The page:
Archive

  • Freeze-thaw damage to historic buildings

    Freeze-thaw damage to historic buildings

    Building preservationists take precautions. That’s good. Precautions are actions taken to help assure good outcomes, and are predicated on a belief linking the action with the outcome. There is a big concern for freeze-thaw damage in North American buildings. If you ask the preservationists why they take measures to prevent freeze-thaw damage, they are likely…


  • Building science meets ophthalmology

    Building science meets ophthalmology

    I would like to begin this post with a public service announcement. If you see the following happening in your eye, go immediately to an emergency room. A grey shadow creeps up from the bottom of the eye. You may have retina detachment. Like I did. Three times. You have hours to respond, not days.…


  • Rainwater management in 2 simple rules

    Rainwater management in 2 simple rules

    Any questions? How are we doing for time? This may seem like a simple approach, but in fact it stands in opposition to the most common approach to securing dry buildings. In the common approach, water is the bad guy, the bogeyman, a cunning and relentless threat to the health of our families, the sponsor…


  • Baalbek trilithon

    Baalbek trilithon

    A few years ago, I ran across a photo showing the trilithon in Baalbek, Lebanon. Three stones were moved onto a stone podium, and these limestones measured about 4m x 4m x 20m, and each weighed 800 tons. Current thinking seems to place the work in Roman times. How were these stones transported and put…


  • Buckling basement walls

    Buckling basement walls

    One of my first research chores at the University of Illinois, back in 1985, was to investigate residential basement walls that were buckling inward. This was common—almost universal—in 8” block basement walls of depression-era and post-war housing, with as much as 7 feet of unbalanced fill. I was invited to work on this with Paul…


  • Flashing takes wings

    Flashing takes wings

    The Canada Mortgage and Housing Corporation provides some of the best advice on building that can be found. One in their construction series has been on my shelf since its publication in 1998—Flashings. One drawing caught my eye, drawing 2.13a. It shows about the ugliest flashing job I’ve ever encountered. Don’t EVER flash a chimney…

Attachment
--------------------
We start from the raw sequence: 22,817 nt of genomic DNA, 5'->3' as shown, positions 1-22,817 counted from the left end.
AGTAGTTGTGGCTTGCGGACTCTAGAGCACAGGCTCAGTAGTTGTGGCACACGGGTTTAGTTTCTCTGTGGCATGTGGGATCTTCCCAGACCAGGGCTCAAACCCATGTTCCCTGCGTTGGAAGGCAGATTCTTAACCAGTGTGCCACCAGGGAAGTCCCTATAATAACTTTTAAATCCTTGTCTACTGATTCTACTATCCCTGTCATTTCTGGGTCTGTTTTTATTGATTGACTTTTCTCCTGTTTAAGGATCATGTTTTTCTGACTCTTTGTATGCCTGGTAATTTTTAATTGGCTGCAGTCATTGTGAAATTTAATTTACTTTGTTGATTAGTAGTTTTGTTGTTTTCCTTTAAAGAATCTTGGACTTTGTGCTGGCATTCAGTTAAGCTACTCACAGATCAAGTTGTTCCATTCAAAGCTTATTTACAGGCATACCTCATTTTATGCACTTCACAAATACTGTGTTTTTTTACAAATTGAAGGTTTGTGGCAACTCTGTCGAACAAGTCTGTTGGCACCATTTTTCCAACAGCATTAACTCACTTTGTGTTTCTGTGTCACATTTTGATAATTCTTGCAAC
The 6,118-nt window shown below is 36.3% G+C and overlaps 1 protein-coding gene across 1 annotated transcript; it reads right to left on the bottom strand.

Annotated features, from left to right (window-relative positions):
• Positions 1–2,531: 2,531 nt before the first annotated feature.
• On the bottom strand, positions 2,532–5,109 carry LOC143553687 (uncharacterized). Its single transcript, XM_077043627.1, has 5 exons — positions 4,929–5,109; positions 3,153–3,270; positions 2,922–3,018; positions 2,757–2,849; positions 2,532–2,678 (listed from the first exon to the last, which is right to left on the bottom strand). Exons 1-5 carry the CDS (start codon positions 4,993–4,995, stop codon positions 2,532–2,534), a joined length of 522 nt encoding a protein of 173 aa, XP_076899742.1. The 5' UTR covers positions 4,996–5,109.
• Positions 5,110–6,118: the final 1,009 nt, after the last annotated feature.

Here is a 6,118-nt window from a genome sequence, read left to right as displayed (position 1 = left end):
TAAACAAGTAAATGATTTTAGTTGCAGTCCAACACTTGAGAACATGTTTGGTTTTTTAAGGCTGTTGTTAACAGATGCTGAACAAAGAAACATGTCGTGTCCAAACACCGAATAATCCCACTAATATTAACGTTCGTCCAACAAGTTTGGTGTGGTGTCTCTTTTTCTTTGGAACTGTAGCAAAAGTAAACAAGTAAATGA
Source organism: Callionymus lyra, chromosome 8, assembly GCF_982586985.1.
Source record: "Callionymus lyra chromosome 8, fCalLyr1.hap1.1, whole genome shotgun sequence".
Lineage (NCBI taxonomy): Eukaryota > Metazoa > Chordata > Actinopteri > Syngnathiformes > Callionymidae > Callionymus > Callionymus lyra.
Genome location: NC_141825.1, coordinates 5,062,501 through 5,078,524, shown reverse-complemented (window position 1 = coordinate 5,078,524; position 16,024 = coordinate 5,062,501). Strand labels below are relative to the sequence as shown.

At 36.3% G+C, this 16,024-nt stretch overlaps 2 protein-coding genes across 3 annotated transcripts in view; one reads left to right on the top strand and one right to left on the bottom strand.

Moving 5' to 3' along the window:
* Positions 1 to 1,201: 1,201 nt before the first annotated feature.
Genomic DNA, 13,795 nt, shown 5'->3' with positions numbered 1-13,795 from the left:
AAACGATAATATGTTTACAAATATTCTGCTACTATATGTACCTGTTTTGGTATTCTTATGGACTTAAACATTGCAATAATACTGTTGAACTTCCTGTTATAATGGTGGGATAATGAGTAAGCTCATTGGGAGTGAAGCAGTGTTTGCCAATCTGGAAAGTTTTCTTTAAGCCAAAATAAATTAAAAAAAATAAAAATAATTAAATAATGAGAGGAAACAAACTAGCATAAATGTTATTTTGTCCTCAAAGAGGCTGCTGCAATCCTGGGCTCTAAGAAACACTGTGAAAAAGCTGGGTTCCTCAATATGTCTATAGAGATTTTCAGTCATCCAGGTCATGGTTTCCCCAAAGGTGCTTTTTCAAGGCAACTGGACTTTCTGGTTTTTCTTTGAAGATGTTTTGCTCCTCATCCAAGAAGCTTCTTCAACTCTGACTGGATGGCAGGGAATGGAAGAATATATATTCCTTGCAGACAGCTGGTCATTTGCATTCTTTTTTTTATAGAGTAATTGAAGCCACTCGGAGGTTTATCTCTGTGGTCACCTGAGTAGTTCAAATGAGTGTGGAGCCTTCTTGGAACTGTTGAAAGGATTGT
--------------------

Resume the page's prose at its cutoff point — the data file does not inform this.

• Enthalpy exchange doesn’t work, does it? (updated below)

    Enthalpy exchange doesn’t work, does it? (updated below)

    I need your help. By my calculations, counter-flow plate-type enthalpy exchangers don’t work. So either there is something wrong with my calcs, or there is an industry out there that should take a good look at themselves. Rotary-wheel enthalpy exchangers probably work, though I’ve heard grumbling about maintenance and repair from mechanical engineers who had…


  • Welcome

    Welcome

    My name is William Rose. I made a career of building science at the University of Illinois. Now I’m wrapping up, and finding a public home for work I’ve done and work that until now has been incomplete. I hope you find it interesting, entertaining and useful. There are several themes in the posts to…


  • No more pipe bursting due to freezing

    No more pipe bursting due to freezing

    In 1994 Dean Flessner, a vice-president of State Farm Insurance, walked into our office and asked if we could solve the problem of pipe bursting due to freezing. We learned from him that the insurance industry had four categories of claims of damage to homes—downright Aristotelean—those due to earth, air, fire and water. The insurance…


  • Add-a-hole with the blower door

    Add-a-hole with the blower door

    Houses are rarely a single volume with a single enclosing skin. Houses and buildings have zones that are partially inside and partially outside a building, like attics, basements, crawl spaces and attached garages. It would be nice to know their contribution to the overall building leakage. It turns out that for a zone, we can…


  • Attic ventilation, a brief introduction

    Attic ventilation, a brief introduction

    In 1990 I was provided generous funding by CertainTeed Corporation to study attic ventilation. The study continued for about 10 years. We learned a lot from that study, which I will report on, later. I just want to share with you what was the major finding from the study. We began with a long building…


  • The “craftsman’s hand”

    The “craftsman’s hand”

    In my early 20s, I was captured by the romance of craft. What could be better than doing a tough job, doing it expertly, having it look good, and getting some appreciation. Being a good “mechanic” was the term of highest praise among my crowd. In George Eliot’s Adam Bede, a tough carpenter wins the girl’s…


  • Condensation, a brief introduction

    Condensation, a brief introduction

    Here’s the rap I’ve given a hundred times. Can you get condensation on a mirror? (Show a mirror. Heavy breath on the mirror. Note the fog.) Yes, you can get condensation on a mirror.  Can you get condensation on a sponge? (Show a sponge. Heavy breath on the sponge. Note that the sponge is unchanged.…


  • Legacy practices

    Legacy practices

    The building industry goes back millenia. So it should be no surprise that many of the practices in putting up a building are legacy practices—that is, they arose somewhere in building history, and they are retained because, well, sometimes just because. And this is good. Doing things the way we learned to do them, and…


Blog at WordPress.com.